The Electronic Privacy Information Center (EPIC) has filed a formal complaint with the US Federal Trade Commission over Facebook's recent changes to user privacy settings, claiming the changes are in violation of consumer-protection law.
In the complaint, the influential consumer watchdog urges the FTC to open an investigation into the new settings and require the social networking outfit to revert to its previous policies. "[The changes] violate user expectations, diminish user privacy, and contradict Facebook’s own representations," the complaint reads.
Facebook rolled out its new privacy settings last week. Though it asks each of its 350 million user to review some settings before they're put into place - and though it gives users the ability to customize their settings for individual pieces of data they post to the site - the changes are shamelessly designed to expose more personal info to world+dog. And some settings are beyond the user's control.
Most notably, a user's name, city, gender, photograph, and selected "fan pages" can now be viewed by anyone on the web. Whether you like it or not. Facebook has now changed its setup so that users can opt-out of exposing their friends list. In asking users to review additional settings, the site also recommends that they expose status updates, posted content, details about friends and family, and other personal data to the web at large.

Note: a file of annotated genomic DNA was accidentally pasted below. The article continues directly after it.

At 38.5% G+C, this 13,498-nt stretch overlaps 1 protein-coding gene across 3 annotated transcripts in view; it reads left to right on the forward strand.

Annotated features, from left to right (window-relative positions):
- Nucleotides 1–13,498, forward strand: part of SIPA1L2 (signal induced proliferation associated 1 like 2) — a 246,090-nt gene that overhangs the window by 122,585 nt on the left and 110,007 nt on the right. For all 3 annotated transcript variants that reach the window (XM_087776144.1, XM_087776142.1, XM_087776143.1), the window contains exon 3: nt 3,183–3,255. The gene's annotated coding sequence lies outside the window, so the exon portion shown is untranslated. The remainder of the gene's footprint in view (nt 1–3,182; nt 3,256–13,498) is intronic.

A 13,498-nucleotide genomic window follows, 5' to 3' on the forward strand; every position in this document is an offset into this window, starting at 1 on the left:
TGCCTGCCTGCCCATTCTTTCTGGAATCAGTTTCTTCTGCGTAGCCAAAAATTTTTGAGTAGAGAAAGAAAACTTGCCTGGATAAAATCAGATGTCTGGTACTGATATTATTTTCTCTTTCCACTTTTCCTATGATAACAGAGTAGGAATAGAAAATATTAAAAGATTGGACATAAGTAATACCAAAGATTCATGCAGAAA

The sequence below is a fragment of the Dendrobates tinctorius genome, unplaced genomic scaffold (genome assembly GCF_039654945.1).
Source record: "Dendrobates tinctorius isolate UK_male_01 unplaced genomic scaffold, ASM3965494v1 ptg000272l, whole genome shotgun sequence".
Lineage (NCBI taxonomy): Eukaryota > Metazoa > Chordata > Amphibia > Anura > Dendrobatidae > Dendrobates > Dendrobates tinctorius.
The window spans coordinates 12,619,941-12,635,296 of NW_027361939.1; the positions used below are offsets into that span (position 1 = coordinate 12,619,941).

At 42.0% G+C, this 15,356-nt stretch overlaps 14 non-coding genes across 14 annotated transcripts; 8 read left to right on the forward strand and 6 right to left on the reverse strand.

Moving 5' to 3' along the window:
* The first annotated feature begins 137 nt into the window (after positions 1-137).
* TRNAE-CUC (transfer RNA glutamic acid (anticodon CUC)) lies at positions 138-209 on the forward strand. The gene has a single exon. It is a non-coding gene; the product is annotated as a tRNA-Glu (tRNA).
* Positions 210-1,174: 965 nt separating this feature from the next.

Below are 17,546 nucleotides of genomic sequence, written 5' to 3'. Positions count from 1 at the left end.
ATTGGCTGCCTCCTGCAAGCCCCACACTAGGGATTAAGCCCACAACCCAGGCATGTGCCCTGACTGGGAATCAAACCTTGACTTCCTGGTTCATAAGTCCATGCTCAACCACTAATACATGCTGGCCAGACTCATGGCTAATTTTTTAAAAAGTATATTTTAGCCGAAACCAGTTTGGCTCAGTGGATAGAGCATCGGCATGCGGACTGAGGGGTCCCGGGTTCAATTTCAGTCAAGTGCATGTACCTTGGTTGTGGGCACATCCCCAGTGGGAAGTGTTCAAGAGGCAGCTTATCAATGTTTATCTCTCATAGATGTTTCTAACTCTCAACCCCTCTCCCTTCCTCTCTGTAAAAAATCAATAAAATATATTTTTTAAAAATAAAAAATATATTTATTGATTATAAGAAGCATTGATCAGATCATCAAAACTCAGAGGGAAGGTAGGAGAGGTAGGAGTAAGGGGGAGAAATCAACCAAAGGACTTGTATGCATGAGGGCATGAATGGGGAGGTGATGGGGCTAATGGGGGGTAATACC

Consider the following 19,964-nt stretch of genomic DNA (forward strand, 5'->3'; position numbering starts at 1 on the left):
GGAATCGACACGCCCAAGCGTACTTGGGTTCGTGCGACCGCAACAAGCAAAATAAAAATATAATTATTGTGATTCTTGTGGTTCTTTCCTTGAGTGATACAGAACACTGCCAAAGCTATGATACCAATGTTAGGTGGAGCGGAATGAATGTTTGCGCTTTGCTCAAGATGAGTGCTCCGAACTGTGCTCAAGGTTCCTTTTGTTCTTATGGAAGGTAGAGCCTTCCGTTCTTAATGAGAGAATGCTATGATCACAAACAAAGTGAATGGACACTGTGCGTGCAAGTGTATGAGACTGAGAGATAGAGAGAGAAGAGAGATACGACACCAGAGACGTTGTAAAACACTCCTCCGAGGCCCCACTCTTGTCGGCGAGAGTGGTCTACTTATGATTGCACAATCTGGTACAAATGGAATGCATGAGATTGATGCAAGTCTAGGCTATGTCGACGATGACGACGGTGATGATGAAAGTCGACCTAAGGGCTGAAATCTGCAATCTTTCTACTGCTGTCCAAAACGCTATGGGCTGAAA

In a statement shared with The New York Times, Facebook said it was "disappointed" with the EPIC complaint and defended its new policies. "Facebook’s plan to provide users control over their privacy and how they share content is unprecedented in the Internet age," the statement reads.
The company also says it discussed the new privacy setting with the FTC before they were launched.
Nonetheless, EPIC's complaint - available here (PDF) - says the new settings classify as Unfair and Deceptive Trade Practices under the Federal Trade Commission Act. "EPIC urges the Commission to investigate Facebook, determine the extent of the harm to consumer privacy and safety, require Facebook to restore privacy settings that were previously available as detailed below, require Facebook to give users meaningful control over personal information, and seek appropriate injunctive and compensatory relief," it reads.
The complaint also argues that the new settings will put more data into the hands of third-party application developers. Which is merely stating the obvious. It's signed not only by EPIC but by American Library Association, the Center for Digital Democracy, the Consumer Federation of America, the Privacy Rights Clearinghouse, and myriad other privacy organizations. ®
<i?Update: This story has been updated to show that Facebook now lets you hide your friends list from world+dog.